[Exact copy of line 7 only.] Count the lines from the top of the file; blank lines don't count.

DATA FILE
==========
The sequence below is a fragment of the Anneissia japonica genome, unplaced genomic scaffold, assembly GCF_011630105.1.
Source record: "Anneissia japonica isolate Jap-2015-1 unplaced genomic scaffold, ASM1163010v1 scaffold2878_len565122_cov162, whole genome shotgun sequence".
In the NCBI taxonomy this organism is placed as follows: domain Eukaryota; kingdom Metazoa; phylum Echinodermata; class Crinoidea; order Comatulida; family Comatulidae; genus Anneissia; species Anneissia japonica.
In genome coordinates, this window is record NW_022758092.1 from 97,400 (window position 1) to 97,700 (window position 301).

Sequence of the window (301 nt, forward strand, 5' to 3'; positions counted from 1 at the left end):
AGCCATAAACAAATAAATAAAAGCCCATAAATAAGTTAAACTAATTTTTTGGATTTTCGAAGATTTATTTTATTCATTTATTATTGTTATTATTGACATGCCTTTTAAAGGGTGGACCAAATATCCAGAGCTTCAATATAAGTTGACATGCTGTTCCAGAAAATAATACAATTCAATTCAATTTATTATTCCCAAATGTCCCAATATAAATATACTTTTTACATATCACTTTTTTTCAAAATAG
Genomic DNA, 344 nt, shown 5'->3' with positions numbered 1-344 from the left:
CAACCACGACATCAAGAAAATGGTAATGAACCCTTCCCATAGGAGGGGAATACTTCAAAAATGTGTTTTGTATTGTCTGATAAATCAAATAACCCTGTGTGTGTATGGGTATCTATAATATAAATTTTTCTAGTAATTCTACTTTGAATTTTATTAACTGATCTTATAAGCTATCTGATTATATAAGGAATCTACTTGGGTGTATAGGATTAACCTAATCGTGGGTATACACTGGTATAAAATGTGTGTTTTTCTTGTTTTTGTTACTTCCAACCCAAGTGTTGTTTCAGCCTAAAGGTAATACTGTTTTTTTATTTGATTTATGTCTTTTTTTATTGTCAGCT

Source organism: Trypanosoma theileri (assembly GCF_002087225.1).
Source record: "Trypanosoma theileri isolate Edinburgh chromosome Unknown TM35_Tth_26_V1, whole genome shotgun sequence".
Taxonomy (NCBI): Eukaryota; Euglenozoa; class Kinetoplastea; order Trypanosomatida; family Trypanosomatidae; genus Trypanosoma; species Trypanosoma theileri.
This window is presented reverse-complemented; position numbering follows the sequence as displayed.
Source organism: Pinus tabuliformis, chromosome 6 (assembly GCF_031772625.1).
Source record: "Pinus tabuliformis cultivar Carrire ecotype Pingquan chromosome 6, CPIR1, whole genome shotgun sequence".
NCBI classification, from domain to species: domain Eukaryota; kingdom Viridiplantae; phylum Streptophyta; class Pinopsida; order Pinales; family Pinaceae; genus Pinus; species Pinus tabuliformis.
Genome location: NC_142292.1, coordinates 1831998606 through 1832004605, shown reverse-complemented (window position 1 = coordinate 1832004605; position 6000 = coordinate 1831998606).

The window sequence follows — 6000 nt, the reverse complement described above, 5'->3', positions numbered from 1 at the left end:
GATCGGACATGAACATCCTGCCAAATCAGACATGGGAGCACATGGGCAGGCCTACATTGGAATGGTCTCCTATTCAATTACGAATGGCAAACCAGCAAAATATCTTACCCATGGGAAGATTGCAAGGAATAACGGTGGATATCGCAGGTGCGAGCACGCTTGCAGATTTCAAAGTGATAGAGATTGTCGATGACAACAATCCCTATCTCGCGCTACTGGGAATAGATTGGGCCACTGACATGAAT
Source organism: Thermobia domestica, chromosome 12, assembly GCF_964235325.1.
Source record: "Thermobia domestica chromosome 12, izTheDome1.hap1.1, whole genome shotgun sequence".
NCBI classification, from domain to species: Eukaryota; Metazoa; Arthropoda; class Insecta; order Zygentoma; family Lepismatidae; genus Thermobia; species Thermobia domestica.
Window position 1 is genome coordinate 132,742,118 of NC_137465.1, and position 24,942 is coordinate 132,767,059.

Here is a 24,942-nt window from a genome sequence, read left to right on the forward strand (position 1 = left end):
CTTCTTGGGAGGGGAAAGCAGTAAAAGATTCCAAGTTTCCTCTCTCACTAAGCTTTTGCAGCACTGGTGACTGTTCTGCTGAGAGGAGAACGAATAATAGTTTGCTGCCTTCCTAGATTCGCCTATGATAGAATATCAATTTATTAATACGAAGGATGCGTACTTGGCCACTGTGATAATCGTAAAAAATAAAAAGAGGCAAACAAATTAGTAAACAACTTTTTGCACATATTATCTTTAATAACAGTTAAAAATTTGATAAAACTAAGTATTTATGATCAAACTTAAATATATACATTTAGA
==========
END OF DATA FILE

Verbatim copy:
Genomic DNA, 344 nt, shown 5'->3' with positions numbered 1-344 from the left: